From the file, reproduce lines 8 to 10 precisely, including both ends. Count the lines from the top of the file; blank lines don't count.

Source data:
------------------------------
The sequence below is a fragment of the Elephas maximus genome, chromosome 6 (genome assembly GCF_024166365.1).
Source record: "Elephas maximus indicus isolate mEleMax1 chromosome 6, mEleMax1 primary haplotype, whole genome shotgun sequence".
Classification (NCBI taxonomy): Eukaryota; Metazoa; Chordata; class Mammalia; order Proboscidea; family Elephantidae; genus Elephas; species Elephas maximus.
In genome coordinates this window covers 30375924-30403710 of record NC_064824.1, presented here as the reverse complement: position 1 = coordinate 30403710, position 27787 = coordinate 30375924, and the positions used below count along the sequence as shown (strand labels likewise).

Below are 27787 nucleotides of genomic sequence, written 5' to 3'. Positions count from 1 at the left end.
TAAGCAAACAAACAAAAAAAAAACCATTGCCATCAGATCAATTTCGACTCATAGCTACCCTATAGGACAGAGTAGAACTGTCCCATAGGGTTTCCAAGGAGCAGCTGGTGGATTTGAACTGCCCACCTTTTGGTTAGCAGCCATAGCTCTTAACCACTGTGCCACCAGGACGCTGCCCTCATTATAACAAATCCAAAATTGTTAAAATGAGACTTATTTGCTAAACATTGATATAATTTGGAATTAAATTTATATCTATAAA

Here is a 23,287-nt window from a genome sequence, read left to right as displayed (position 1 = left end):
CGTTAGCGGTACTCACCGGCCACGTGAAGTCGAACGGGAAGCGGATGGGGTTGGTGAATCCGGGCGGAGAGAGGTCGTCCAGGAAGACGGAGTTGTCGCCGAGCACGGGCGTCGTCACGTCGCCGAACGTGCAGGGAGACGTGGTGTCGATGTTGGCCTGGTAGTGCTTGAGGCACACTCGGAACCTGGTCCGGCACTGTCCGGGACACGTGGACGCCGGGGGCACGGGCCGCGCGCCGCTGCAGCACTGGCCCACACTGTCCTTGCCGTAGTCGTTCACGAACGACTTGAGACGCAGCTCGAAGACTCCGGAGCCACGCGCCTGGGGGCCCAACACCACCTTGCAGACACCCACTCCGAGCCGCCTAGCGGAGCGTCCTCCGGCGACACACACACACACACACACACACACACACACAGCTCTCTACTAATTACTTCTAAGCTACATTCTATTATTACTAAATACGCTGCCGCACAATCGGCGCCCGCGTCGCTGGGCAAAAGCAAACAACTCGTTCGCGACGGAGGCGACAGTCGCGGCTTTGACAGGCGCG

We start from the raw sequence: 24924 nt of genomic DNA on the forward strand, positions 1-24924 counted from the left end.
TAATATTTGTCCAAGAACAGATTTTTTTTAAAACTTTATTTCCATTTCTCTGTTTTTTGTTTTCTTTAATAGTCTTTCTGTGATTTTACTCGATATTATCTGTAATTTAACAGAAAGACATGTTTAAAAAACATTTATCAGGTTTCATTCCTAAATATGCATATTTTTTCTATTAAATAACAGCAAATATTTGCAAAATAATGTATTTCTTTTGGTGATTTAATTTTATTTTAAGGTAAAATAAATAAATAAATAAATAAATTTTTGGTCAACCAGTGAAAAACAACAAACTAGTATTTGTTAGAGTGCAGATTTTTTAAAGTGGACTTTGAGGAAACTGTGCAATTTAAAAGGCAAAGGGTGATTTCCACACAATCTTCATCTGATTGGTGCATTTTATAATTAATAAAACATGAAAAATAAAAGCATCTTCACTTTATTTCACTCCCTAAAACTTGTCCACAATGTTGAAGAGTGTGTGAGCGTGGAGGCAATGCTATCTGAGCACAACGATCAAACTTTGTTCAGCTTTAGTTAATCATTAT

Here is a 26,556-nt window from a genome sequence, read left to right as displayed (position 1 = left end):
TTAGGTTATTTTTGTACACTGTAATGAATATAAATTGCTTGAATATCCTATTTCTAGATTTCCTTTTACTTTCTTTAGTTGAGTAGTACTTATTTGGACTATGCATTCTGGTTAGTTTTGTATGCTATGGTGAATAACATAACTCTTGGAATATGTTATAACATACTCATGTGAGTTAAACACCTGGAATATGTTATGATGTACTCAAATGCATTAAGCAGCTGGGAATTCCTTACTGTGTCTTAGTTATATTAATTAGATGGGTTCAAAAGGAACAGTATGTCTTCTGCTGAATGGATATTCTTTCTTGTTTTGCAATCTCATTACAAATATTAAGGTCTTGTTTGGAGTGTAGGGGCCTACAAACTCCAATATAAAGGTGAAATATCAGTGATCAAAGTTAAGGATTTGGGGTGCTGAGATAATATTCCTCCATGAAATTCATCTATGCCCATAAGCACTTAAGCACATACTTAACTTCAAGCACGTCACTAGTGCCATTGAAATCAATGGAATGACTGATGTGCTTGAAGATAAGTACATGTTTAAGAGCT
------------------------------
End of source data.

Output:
CGTTAGCGGTACTCACCGGCCACGTGAAGTCGAACGGGAAGCGGATGGGGTTGGTGAATCCGGGCGGAGAGAGGTCGTCCAGGAAGACGGAGTTGTCGCCGAGCACGGGCGTCGTCACGTCGCCGAACGTGCAGGGAGACGTGGTGTCGATGTTGGCCTGGTAGTGCTTGAGGCACACTCGGAACCTGGTCCGGCACTGTCCGGGACACGTGGACGCCGGGGGCACGGGCCGCGCGCCGCTGCAGCACTGGCCCACACTGTCCTTGCCGTAGTCGTTCACGAACGACTTGAGACGCAGCTCGAAGACTCCGGAGCCACGCGCCTGGGGGCCCAACACCACCTTGCAGACACCCACTCCGAGCCGCCTAGCGGAGCGTCCTCCGGCGACACACACACACACACACACACACACACACACAGCTCTCTACTAATTACTTCTAAGCTACATTCTATTATTACTAAATACGCTGCCGCACAATCGGCGCCCGCGTCGCTGGGCAAAAGCAAACAACTCGTTCGCGACGGAGGCGACAGTCGCGGCTTTGACAGGCGCG

We start from the raw sequence: 24924 nt of genomic DNA on the forward strand, positions 1-24924 counted from the left end.
TAATATTTGTCCAAGAACAGATTTTTTTTAAAACTTTATTTCCATTTCTCTGTTTTTTGTTTTCTTTAATAGTCTTTCTGTGATTTTACTCGATATTATCTGTAATTTAACAGAAAGACATGTTTAAAAAACATTTATCAGGTTTCATTCCTAAATATGCATATTTTTTCTATTAAATAACAGCAAATATTTGCAAAATAATGTATTTCTTTTGGTGATTTAATTTTATTTTAAGGTAAAATAAATAAATAAATAAATAAATTTTTGGTCAACCAGTGAAAAACAACAAACTAGTATTTGTTAGAGTGCAGATTTTTTAAAGTGGACTTTGAGGAAACTGTGCAATTTAAAAGGCAAAGGGTGATTTCCACACAATCTTCATCTGATTGGTGCATTTTATAATTAATAAAACATGAAAAATAAAAGCATCTTCACTTTATTTCACTCCCTAAAACTTGTCCACAATGTTGAAGAGTGTGTGAGCGTGGAGGCAATGCTATCTGAGCACAACGATCAAACTTTGTTCAGCTTTAGTTAATCATTAT